Well books aren’t serialized a chapter at a time, but comics are (Well, in the olden days they were; Ed mentions Dickens. Most books today aren’t serialized chapter at a time, if any). A gallery art show is a little in between, isn’t it? The paintings are done one at a time over a period of (often) years, but the audience sees them all one at a time. An art critic might review the show as a whole, but the audience is generally viewing it piece by piece and as a whole simultaneously. Like, I’ve been to shows where I hated one piece and loved another, but loving the one doesn’t make me like the one I hated.

    Not every media matches up to comics for these purposes. D’Orazio mentions the Iron Man movie, for example, but audience members so it all at once. They didn’t pay for every twenty minutes of it once a month.

  12. Betsy Says:

    I agree with you – a good comic should work on its own, not just as part of an arc.

  13. odessa steps magazine Says:

    I’ve always thought the answer is to review both — the issue as its own self-contained unit (is it worth the time/effort/money) and then the trade as a unified package.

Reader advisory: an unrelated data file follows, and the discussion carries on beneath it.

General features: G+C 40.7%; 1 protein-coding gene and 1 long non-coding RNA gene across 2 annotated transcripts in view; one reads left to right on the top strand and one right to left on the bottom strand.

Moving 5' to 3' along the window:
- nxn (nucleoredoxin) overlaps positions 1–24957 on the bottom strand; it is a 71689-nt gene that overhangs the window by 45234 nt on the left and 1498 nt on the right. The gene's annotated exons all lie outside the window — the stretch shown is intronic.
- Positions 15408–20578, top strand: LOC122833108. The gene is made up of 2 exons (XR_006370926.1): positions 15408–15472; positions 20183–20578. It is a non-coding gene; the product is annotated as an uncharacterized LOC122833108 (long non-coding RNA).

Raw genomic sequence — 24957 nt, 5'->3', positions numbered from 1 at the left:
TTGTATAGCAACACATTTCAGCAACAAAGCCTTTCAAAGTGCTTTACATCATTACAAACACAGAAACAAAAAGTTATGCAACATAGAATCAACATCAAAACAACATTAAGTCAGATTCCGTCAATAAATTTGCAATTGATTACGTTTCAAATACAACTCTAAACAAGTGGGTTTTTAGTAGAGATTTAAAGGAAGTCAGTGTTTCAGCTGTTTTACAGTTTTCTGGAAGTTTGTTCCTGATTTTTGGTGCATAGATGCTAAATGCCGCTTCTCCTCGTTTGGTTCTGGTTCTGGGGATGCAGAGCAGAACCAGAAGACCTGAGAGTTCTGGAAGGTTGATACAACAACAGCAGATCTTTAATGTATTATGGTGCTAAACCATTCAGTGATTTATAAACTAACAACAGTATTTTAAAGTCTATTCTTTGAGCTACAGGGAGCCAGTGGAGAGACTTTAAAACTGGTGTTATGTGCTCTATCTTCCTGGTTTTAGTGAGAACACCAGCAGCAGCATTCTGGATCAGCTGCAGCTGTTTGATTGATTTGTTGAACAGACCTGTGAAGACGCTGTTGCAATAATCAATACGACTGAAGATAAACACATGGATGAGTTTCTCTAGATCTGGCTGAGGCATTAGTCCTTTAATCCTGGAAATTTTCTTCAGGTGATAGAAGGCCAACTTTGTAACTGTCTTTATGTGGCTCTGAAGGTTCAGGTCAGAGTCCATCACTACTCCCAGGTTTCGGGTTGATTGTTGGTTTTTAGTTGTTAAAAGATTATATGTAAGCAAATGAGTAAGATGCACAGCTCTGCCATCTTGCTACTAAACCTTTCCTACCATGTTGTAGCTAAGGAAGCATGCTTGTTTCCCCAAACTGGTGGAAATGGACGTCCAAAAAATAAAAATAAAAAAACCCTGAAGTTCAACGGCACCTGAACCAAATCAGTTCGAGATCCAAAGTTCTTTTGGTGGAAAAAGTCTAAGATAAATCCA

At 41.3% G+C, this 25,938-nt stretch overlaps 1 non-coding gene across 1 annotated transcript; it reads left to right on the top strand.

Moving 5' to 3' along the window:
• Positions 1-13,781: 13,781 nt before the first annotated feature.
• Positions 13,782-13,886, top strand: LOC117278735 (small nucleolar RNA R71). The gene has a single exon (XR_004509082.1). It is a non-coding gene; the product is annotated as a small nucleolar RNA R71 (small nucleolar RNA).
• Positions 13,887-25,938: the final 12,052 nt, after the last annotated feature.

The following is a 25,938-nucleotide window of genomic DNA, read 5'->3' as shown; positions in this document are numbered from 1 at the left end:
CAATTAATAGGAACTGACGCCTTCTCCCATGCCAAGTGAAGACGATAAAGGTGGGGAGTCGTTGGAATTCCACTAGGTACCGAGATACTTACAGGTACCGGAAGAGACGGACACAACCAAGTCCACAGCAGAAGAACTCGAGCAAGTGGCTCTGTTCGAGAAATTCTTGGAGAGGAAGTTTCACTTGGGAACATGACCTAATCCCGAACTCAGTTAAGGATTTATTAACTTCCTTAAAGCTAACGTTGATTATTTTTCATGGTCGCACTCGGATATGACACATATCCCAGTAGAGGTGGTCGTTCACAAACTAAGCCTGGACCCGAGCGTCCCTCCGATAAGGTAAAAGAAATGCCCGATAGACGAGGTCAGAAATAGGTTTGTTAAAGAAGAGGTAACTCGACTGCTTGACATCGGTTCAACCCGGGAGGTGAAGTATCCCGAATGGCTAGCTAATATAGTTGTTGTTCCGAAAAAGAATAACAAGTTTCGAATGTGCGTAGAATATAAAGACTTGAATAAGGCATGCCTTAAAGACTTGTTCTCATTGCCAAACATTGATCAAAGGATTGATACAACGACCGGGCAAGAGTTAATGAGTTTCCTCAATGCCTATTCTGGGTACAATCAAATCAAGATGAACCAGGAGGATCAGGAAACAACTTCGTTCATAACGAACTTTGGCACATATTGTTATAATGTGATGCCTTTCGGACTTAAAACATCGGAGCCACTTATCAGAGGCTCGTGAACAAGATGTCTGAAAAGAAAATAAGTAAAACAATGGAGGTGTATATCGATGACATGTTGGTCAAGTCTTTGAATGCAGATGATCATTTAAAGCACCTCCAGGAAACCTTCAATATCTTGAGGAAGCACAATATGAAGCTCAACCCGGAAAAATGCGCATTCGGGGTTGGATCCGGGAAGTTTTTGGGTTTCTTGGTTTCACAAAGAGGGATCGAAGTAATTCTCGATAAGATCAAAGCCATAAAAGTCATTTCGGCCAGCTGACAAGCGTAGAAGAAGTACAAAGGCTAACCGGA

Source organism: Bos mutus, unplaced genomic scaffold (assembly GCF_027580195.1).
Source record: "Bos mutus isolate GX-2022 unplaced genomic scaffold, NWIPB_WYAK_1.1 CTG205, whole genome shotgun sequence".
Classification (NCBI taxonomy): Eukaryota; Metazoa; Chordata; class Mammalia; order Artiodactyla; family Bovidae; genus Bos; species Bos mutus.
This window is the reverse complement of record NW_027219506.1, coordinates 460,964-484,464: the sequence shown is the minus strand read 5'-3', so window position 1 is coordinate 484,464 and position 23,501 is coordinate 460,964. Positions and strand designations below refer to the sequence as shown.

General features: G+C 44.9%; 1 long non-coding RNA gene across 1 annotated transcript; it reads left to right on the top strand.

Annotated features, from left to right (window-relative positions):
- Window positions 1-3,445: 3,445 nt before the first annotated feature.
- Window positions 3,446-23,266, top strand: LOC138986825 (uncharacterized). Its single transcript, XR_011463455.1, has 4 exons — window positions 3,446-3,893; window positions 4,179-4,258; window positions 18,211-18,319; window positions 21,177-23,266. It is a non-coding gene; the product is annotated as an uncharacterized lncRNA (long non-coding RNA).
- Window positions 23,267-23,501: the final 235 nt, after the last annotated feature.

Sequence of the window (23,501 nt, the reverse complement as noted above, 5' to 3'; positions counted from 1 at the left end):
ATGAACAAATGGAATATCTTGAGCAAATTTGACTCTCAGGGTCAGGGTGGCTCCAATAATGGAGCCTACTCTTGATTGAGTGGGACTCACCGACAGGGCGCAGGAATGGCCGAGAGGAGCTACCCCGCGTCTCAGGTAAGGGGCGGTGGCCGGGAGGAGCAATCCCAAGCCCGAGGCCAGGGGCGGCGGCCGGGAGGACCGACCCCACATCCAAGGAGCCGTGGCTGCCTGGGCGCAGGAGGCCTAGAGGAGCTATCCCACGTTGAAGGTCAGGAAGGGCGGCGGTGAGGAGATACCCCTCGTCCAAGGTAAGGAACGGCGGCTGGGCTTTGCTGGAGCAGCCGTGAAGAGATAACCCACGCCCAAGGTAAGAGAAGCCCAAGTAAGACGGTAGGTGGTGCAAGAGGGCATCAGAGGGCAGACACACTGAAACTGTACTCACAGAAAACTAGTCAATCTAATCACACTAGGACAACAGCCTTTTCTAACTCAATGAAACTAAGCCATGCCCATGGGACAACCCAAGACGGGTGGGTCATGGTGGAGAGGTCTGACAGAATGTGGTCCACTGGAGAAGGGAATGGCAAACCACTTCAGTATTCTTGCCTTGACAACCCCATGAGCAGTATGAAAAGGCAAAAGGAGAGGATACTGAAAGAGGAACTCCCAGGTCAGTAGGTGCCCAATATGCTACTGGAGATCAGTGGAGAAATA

14. Johanna Says:

    That would be giving some works much more attention than they deserve. :)

  15. Andrew Says:

    Anedotally, there was a time when a comic was equal to a full tank of gas.

    I don’t think it’s fair to talk about “all her commenters” – she moderates them, after all.

  16. Kevin Huxford Says:

    That would be giving some works much more attention than they deserve. :)

    Well then, you could reserve the second review only for works that you felt the quality shifted dramatically when read as a complete story. Then again, I think most reviewers wind up reviewing the whole arc whenever the review the last issue of it, anyway. I know I have often wound up doing that.